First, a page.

Grocery Store Full of Nutritional Landmines (cont.)
Talk to the butcher or meat counter person at the grocery store. They're often happy to trim excess fat or recommend cuts with the most marbling.
Fish such as salmon, tuna, and sea bass are tops picks, says Platzman. They're filled with heart-healthy omega-3 fatty acids. A study in the Journal of the American Medical Association found that men who ate fish at least once per month had less incidence of strokes caused by clogged arteries than those who ate fish less often. Research shows a twice-a-week fish meal may decrease your heart disease risk and lower bad cholesterol.
But since dangerous mercury levels have been detected in large specimens at the top of the food chain, limit shark, swordfish, and king mackerel to no more than one serving per week.
Go for reduced-fat or skim milk, and the fat-free version of any flavored coffee creamers to cut calories and fat. Low-fat yogurts or those made with non-caloric sweeteners, such as saccharin or NutraSweet, are the best bets at the grocery store.
Research shows that eating three servings of milk, cheese, or yogurt each day might help you burn more fat. If you're buying into enhanced or "smart" yogurts designed for women or children because they provide extra calcium, folic acid, or other supplements, weigh the additional cost involved. You're likely getting those minerals in other areas of your diet, says Moore. It may not be necessary to spend extra -- unless you simply prefer the taste.
Buying bottled water at the grocery store is fine, but spending money on "enhanced," highly purified, or flavored water is not necessary. "When exercising, especially heavy cardio, or if it's extremely hot outside, the specialty waters are worth something as they provide electrolytes. But under normal conditions, most people do not need the extra ingredients, and in fact, many add unnecessary calories," says Platzman. As for "molecularly purified water," there's no evidence yet that these waters hydrate better or have any affect on athletic performance. If you simply don't like plain water and prefer it infused with flavors, such as raspberry or citrus, it's fine to drink flavored water. Just check that you're not downing hidden calories, since water should be a zero-calorie drink.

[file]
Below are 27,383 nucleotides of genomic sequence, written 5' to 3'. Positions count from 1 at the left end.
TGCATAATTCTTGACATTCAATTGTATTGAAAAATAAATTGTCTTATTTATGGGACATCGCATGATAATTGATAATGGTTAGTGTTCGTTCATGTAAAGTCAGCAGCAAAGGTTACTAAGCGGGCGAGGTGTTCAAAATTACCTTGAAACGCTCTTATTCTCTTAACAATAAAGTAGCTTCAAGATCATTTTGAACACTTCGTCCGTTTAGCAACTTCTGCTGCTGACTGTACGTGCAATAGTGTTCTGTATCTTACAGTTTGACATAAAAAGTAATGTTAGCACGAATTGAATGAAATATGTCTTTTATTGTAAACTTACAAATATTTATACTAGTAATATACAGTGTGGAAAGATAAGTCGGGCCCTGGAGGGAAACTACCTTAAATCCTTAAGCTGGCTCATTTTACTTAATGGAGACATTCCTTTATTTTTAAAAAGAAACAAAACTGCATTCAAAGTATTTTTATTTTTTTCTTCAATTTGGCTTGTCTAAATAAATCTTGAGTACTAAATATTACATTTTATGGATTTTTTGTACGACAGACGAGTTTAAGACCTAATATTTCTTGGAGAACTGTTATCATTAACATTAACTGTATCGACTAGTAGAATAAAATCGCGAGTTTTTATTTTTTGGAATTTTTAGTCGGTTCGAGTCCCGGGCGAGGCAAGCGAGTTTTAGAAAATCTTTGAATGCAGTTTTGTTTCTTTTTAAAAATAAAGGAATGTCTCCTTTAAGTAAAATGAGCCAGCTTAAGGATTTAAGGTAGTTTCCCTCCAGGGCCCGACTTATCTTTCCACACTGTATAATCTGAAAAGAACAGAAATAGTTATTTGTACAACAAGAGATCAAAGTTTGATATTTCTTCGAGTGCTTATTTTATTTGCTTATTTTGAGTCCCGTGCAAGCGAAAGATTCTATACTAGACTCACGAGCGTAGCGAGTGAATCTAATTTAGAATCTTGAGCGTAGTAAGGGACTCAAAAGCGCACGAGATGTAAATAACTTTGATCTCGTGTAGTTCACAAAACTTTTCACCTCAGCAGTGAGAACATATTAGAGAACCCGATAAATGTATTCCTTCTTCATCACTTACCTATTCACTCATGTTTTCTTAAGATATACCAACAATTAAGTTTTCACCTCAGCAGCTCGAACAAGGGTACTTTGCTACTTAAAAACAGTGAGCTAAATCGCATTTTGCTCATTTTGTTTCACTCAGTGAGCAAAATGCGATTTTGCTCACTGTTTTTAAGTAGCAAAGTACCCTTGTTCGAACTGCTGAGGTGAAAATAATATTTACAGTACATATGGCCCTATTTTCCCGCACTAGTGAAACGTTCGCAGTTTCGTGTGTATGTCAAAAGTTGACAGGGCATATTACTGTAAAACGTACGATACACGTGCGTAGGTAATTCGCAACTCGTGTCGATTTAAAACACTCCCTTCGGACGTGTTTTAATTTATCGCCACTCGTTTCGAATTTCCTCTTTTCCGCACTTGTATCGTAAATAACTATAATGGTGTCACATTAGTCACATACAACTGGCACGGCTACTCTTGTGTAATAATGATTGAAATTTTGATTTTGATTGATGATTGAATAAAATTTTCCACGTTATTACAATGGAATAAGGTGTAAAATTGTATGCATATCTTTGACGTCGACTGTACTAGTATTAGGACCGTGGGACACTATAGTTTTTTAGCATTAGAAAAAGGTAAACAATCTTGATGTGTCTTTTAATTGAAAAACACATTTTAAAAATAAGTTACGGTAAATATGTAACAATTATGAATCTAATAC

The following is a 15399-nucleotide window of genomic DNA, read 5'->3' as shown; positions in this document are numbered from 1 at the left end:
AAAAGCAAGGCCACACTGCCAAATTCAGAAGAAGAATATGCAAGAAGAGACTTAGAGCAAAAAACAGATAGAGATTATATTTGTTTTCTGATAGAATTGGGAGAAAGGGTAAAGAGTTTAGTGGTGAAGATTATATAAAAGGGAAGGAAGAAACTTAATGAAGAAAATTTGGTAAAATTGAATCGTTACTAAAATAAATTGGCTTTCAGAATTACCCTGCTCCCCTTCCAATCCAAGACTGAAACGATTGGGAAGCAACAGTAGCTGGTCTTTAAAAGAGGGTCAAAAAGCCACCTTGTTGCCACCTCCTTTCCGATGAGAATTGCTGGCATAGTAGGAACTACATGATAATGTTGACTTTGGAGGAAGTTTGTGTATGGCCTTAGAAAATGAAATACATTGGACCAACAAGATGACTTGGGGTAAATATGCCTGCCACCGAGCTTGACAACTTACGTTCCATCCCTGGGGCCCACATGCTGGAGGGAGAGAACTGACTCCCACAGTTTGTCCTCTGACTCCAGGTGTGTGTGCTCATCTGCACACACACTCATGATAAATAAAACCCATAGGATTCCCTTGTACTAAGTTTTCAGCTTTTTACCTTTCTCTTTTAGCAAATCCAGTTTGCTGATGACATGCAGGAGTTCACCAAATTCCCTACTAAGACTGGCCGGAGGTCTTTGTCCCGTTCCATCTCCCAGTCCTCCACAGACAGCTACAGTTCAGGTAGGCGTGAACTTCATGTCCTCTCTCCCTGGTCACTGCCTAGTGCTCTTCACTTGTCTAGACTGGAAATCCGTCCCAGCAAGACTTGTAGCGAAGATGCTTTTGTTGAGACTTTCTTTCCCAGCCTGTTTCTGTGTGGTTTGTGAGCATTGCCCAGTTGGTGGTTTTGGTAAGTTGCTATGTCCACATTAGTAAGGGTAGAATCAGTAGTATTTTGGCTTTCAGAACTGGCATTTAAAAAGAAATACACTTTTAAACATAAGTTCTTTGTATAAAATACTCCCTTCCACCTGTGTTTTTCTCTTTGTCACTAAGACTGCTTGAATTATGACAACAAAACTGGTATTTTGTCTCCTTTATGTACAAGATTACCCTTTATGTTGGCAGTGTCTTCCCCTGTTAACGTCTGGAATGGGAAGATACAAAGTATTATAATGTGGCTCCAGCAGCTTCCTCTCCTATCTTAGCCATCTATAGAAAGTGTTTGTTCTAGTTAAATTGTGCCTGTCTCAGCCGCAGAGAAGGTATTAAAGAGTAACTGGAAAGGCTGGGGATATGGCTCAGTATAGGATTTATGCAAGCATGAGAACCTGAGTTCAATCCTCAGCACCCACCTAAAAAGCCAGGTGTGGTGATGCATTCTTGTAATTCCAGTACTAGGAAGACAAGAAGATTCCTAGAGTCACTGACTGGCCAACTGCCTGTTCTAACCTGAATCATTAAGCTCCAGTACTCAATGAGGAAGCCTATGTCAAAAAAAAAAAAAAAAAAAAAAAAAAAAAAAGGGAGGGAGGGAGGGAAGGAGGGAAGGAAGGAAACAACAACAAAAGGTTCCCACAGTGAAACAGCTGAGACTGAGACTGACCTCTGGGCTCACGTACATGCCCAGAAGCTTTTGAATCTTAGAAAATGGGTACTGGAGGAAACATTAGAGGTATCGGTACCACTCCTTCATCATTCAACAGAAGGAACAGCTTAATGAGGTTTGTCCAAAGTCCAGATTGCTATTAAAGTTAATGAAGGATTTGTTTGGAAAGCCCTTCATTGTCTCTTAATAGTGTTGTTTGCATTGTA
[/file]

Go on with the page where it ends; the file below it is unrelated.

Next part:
Frozen Convenience Foods
Frozen convenience items in the grocery store often have skyrocketing sodium counts. "Avoid products with more than 700 milligrams of sodium per serving and 20 grams of fat per serving," says Moore. Look for meals packaged as healthy, low-fat, or for the weight conscious -- they often tout higher fiber and less sodium, fat, and calorie counts, plus come in every variety from meatloaf to pasta primavera. Go for plain cheese or veggie-topped frozen pizzas rather than high-fat meat versions. Graze the nutrition label to be sure you're getting the healthiest choice.
The latest marketing ploy in the chip aisle is "smart" stickers on select baked varieties. But they can be misleading. While baked is better than fried when it comes to most things -- even snacks -- that doesn't necessarily mean baked chips are a nutritional windfall. They still contain calories, and portion control still matters. Don't let the stickers give you a false sense of being virtuous. This is, after all, the junk-food aisle. Check the label for specifics and compare brands at the grocery store.
Another nutritional trap in the snack aisle: granola bars. Look for a bar with less than 3 grams of fat and less than 10 grams of sugar per serving, Platzman tells WebMD. Scan ingredients and look for whole grains, fruits, and nuts at the top of the list rather than enriched white flour, fructose syrup, candy, chocolate, or peanuts, which can turn these bars into glorified candy.
Finally, resist temptation. Often, people make healthy choices throughout the grocery store only to be confronted with rows of candy bars and mini chip bags at the checkout counter. If you're tempted by those high-calorie treats, look for a candy-free lane, or pick up a magazine and flip through it while you're waiting.
SOURCES: Zemel, M. The Journal of the American Medical Association, 2002; vol 288: pp 3130. Obesity Research, 2004; vol 12: pp 582-590. "Calcium and Dairy Acceleration of Weight and Fat Loss during Energy Restriction in Obese Adults," Circulation, 2003; vol 108: pp 820. Andrea Platzman, RD, American Dietetic Association, New York City. Cindy Moore, MS, RD, director, nutrition therapy, The Cleveland Clinic Foundation; and spokeswoman, American Dietetic Association.
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